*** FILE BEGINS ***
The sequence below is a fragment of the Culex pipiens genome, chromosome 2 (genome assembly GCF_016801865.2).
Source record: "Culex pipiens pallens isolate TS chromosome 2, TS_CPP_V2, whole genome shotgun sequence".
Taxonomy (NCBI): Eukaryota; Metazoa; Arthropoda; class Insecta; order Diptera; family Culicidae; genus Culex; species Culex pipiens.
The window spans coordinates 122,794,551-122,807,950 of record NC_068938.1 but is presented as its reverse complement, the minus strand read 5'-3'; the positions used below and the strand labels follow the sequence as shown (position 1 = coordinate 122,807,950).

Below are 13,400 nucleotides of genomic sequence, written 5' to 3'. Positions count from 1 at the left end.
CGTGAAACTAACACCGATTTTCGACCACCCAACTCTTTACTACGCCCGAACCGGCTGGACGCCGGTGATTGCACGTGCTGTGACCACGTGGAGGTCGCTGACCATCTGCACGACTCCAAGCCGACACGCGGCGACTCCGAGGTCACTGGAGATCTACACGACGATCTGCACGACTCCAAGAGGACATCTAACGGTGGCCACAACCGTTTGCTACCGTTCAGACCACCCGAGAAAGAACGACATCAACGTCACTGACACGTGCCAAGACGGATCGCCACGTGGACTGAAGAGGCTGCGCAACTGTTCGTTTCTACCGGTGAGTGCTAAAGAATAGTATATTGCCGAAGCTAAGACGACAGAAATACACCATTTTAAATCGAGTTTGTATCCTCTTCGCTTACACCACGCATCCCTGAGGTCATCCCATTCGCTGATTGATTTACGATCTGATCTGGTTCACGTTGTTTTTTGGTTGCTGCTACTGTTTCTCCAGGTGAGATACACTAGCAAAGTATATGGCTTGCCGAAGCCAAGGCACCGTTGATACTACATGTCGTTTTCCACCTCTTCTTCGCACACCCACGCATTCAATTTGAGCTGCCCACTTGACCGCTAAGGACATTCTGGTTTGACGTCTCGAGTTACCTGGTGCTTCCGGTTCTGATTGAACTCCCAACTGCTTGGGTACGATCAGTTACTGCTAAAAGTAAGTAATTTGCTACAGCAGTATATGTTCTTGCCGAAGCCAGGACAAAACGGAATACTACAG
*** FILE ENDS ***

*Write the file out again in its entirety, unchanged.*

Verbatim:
The sequence below is a fragment of the Culex pipiens genome, chromosome 2 (genome assembly GCF_016801865.2).
Source record: "Culex pipiens pallens isolate TS chromosome 2, TS_CPP_V2, whole genome shotgun sequence".
Taxonomy (NCBI): Eukaryota; Metazoa; Arthropoda; class Insecta; order Diptera; family Culicidae; genus Culex; species Culex pipiens.
The window spans coordinates 122,794,551-122,807,950 of record NC_068938.1 but is presented as its reverse complement, the minus strand read 5'-3'; the positions used below and the strand labels follow the sequence as shown (position 1 = coordinate 122,807,950).

Below are 13,400 nucleotides of genomic sequence, written 5' to 3'. Positions count from 1 at the left end.
CGTGAAACTAACACCGATTTTCGACCACCCAACTCTTTACTACGCCCGAACCGGCTGGACGCCGGTGATTGCACGTGCTGTGACCACGTGGAGGTCGCTGACCATCTGCACGACTCCAAGCCGACACGCGGCGACTCCGAGGTCACTGGAGATCTACACGACGATCTGCACGACTCCAAGAGGACATCTAACGGTGGCCACAACCGTTTGCTACCGTTCAGACCACCCGAGAAAGAACGACATCAACGTCACTGACACGTGCCAAGACGGATCGCCACGTGGACTGAAGAGGCTGCGCAACTGTTCGTTTCTACCGGTGAGTGCTAAAGAATAGTATATTGCCGAAGCTAAGACGACAGAAATACACCATTTTAAATCGAGTTTGTATCCTCTTCGCTTACACCACGCATCCCTGAGGTCATCCCATTCGCTGATTGATTTACGATCTGATCTGGTTCACGTTGTTTTTTGGTTGCTGCTACTGTTTCTCCAGGTGAGATACACTAGCAAAGTATATGGCTTGCCGAAGCCAAGGCACCGTTGATACTACATGTCGTTTTCCACCTCTTCTTCGCACACCCACGCATTCAATTTGAGCTGCCCACTTGACCGCTAAGGACATTCTGGTTTGACGTCTCGAGTTACCTGGTGCTTCCGGTTCTGATTGAACTCCCAACTGCTTGGGTACGATCAGTTACTGCTAAAAGTAAGTAATTTGCTACAGCAGTATATGTTCTTGCCGAAGCCAGGACAAAACGGAATACTACAG